China, Moscow See Views Vindicated in Singapore Summit
By Bill Ide, Brian Kopczynski June 13, 2018
China and Russia see the now-concluded Singapore summit between U.S. President Donald Trump and North Korea's Kim Jong Un as vindicating their views on how the thorny issue of a nuclear armed North Korea could and should be approached. Security analysts, however, are less certain about the outcome of the summit, especially Trump's announcement that he would halt "war games" on the peninsula.
Some argue the announcement is not only in line with Pyongyang's interests but Beijing's bigger strategic objectives as well.
Commenting on the summit, the Kremlin said the meeting had shown that President Vladimir Putin had been right to advocate direct dialogue as the only way to reduce tensions on the peninsula.
Beijing took the opportunity to give itself a pat on the back as well.
At a regular press briefing Wednesday, China's Foreign Ministry spokesman Geng Shuang said Trump's post-summit remarks about the "war games" validate its "dual suspension" proposal.
"When it comes to Trump's statement yesterday [Tuesday] that he would halt South Korea and the United States' military drills, I can only say that China's proposal is reasonable and practical. It is also in line with the interests of all sides and addresses all sides' concerns," Geng said.
China has long advocated that the best way forward is for North Korea to halt its nuclear and missile tests and for Washington and Seoul to suspend military exercises.
The proposal has long been a point of heated debate among analysts and former officials in the U.S. who argue that the North's nuclear activities are illegal and in violation of United Nations sanctions, while military exercises are legal and a key part of the United States' force presence abroad and relations with its allies.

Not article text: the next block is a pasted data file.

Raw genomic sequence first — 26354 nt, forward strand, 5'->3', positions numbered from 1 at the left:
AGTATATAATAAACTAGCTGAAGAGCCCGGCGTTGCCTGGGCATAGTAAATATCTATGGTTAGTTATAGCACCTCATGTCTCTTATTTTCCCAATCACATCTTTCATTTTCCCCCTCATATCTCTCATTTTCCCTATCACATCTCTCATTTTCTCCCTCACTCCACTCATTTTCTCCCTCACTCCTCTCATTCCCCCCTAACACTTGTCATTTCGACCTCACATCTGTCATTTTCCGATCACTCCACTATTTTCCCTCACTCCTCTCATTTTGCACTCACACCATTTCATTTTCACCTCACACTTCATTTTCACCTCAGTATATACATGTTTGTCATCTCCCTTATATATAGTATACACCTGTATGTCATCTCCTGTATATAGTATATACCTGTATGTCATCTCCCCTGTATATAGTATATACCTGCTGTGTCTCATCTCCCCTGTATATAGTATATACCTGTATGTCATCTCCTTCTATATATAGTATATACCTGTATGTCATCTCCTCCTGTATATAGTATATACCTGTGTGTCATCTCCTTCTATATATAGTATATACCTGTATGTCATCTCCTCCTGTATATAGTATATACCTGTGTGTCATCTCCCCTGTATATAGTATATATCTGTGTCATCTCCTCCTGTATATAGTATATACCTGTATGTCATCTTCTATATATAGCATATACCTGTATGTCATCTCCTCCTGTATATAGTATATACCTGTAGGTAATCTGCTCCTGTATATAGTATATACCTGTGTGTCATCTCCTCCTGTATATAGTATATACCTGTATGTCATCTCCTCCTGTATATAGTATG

At a news conference on Tuesday, Trump called the exercises "expensive" and "provocative." He also said the suspension of military drills will only be on the table as long as efforts to denuclearize the peninsula move forward in good faith.
The announcement has already stirred up a vigorous debate in the United States, but some argue that Trump's gestures and flattery of Kim were necessary steps.
Shen Dingli, a political science professor at Shanghai's Fudan University, said that Trump's approach to Kim has raised the bar for expectations on what Kim should do going forward.
"In Pyongyang, there's still internal opposition to giving up their nuclear weapons which they have worked so hard to obtain and they are waiting for the U.S. to extend more goodwill, so a narrative can be built up for the domestic audience that America is sincere," Shen said.
For some, the debate is about more than just exercises and by announcing that he would end the "war games," President Trump has given Beijing just what it wanted.